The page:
Introduction The Loyola Digital Accessibility Conference was organized by graduate students in the digital humanities program at Loyola University. The event drew presenters and attendees from all over the country, including a team who called in from University of California-Davis! Content Specialist Christine Scherer and Learning Designer Krissy Wilson represented the School of Professional Studies Distance Learning department on the Tackling Large Scale Accessibility panel. The presentations covered a wide range of issues, from accessibility of digital library resources to podcast transcripts to retrofitting inaccessible web pages. But there were common themes raised throughout the conversations. One theme was that
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In this month’s webinar, Content Specialist Christine Scherer explained the ins and outs of captions and transcripts. Topics covered included the benefits of captions and transcripts, how captions and transcripts are created, why scripting is so important, and different types of captioning. To learn more, visit the DL Website’s Accessibility page! You can view a recording of the webinar on Panopto.
When talking about web accessibility, many people will reference the Americans with Disabilities Act (ADA) as the law that requires websites to be made accessible. This isn’t an entirely accurate description, however. In actuality, there is no single web accessibility law or statute. Instead, the legal requirements of web accessibility stem from a patchwork of laws and court decisions, which can often lead to confusion when trying to enforce web accessibility standards–especially in higher education. Let’s try to demystify some of this confusion and go through the major laws that dictate web accessibility. Rehabilitation Act of 1973, Section 504 While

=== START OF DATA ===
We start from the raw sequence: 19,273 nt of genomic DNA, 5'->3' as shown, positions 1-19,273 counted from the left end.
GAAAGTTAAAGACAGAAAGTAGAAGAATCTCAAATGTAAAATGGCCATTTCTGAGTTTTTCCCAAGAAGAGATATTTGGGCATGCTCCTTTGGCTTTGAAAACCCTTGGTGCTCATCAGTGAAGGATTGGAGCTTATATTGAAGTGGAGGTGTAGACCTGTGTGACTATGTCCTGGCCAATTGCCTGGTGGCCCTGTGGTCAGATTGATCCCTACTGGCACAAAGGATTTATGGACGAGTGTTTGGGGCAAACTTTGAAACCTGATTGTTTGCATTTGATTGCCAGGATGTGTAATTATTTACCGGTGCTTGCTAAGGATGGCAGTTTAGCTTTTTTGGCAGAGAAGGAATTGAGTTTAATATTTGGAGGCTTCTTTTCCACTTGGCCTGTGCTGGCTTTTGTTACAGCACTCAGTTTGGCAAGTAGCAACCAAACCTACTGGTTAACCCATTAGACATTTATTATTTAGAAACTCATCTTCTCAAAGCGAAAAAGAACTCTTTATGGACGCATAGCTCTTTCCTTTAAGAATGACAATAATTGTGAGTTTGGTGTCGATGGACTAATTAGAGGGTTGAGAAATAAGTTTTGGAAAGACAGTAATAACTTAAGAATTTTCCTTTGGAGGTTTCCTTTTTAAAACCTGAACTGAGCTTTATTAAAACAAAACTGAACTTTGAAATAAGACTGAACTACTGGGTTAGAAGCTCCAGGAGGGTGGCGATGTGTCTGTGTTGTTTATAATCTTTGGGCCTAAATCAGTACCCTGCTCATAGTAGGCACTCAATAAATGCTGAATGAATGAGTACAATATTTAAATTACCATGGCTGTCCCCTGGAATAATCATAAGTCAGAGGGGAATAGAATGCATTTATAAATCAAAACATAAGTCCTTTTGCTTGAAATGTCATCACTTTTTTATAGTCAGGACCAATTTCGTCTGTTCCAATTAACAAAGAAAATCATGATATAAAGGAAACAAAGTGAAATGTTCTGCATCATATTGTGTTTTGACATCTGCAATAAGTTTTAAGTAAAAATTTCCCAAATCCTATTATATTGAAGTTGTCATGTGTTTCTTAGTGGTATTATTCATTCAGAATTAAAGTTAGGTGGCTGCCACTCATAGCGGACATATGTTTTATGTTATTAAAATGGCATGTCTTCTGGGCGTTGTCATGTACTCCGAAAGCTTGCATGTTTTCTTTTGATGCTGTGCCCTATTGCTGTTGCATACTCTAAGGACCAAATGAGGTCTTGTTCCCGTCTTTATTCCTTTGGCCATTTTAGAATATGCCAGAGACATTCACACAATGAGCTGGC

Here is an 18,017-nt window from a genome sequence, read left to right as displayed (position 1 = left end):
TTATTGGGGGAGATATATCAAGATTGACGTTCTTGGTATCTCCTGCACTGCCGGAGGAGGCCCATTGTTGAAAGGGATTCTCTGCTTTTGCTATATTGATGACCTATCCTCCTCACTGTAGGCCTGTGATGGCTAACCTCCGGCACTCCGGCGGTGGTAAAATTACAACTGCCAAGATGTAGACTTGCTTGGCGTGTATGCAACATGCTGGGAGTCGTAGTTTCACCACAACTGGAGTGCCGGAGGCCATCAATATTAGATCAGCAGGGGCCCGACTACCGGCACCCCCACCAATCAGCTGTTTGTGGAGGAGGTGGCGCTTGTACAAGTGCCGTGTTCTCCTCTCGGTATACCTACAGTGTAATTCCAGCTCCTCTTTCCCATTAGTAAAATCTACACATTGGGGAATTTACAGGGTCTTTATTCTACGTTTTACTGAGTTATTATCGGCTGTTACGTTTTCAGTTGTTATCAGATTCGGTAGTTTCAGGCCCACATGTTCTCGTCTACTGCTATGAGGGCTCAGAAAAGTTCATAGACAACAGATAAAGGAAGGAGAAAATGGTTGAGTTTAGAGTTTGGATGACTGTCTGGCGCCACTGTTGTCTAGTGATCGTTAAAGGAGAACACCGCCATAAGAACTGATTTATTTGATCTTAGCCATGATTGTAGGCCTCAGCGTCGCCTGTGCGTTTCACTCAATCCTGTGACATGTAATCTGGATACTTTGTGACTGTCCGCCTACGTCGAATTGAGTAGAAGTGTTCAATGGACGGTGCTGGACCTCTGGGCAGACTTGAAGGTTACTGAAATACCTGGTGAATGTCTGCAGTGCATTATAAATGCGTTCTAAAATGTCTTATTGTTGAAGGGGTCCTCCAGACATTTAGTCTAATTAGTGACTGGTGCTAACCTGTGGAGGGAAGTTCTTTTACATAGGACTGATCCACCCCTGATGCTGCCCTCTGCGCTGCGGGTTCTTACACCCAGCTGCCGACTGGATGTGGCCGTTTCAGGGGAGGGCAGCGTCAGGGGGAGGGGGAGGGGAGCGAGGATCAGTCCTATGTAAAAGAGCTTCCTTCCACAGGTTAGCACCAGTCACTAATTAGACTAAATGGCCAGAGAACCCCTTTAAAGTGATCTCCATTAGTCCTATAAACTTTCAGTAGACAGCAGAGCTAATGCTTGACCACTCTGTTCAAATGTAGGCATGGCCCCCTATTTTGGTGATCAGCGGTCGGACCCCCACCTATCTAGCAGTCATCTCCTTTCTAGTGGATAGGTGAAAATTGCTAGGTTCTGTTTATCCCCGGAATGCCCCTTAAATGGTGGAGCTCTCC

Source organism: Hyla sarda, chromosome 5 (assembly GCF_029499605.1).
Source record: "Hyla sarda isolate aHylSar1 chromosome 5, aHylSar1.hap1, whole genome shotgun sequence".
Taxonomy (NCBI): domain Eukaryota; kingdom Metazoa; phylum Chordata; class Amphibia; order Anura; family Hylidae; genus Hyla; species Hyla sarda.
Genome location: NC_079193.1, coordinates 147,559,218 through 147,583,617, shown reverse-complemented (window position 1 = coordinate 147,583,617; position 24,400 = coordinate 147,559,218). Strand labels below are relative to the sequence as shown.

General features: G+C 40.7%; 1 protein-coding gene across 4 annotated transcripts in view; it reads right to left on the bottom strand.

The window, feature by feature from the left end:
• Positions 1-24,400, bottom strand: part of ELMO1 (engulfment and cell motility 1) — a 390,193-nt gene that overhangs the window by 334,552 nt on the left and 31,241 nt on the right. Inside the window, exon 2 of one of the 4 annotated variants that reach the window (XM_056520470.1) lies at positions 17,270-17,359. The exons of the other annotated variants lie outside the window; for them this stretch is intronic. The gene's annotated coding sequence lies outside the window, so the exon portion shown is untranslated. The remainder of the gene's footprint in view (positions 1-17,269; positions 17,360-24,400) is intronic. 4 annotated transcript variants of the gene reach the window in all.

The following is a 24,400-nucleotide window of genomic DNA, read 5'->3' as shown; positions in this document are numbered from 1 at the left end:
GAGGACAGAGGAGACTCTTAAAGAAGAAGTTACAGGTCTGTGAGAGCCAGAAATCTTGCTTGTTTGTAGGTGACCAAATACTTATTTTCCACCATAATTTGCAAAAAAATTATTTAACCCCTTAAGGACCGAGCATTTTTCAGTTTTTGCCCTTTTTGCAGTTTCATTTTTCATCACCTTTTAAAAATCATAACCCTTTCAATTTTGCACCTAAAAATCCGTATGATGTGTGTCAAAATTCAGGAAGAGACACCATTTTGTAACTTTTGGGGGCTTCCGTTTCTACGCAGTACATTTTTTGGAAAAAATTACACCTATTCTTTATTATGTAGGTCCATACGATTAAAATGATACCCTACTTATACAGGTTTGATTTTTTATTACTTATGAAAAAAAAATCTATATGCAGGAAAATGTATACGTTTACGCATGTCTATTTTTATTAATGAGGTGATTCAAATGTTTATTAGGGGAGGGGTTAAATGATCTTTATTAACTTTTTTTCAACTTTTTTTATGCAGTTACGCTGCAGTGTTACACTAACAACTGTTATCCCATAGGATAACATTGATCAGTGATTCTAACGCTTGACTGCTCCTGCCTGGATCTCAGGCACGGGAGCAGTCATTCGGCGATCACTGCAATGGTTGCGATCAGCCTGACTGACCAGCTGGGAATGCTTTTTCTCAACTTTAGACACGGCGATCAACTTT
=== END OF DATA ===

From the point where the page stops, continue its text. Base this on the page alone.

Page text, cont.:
Recently, Instructional Technologist William Guth has written about Web 2.0 Selection Criteria, which help online learning faculty and staff select the best web tools for their course. One of those criteria is making sure that the tool is accessible. But how can you find out? Given the vast variety of tools available, it’s a tough question to answer. But there are a few things you can do to make sure that a web tool has some degree of accessibility for students. What does accessibility mean? In this instance, accessibility means making sure that a tool can be accessed and interacted
In May’s online learning webinar, Content Specialist Christine Scherer shared information on web accessibility in course design, specifically the use of alternative text to make images accessible to all students. Faculty were asked to think of alt-text for a variety of images, both straightforward and complex. A recording of the webinar is available on Blue Jeans. To learn more about accessibility, visit the SPS Distance Learning Accessibility page.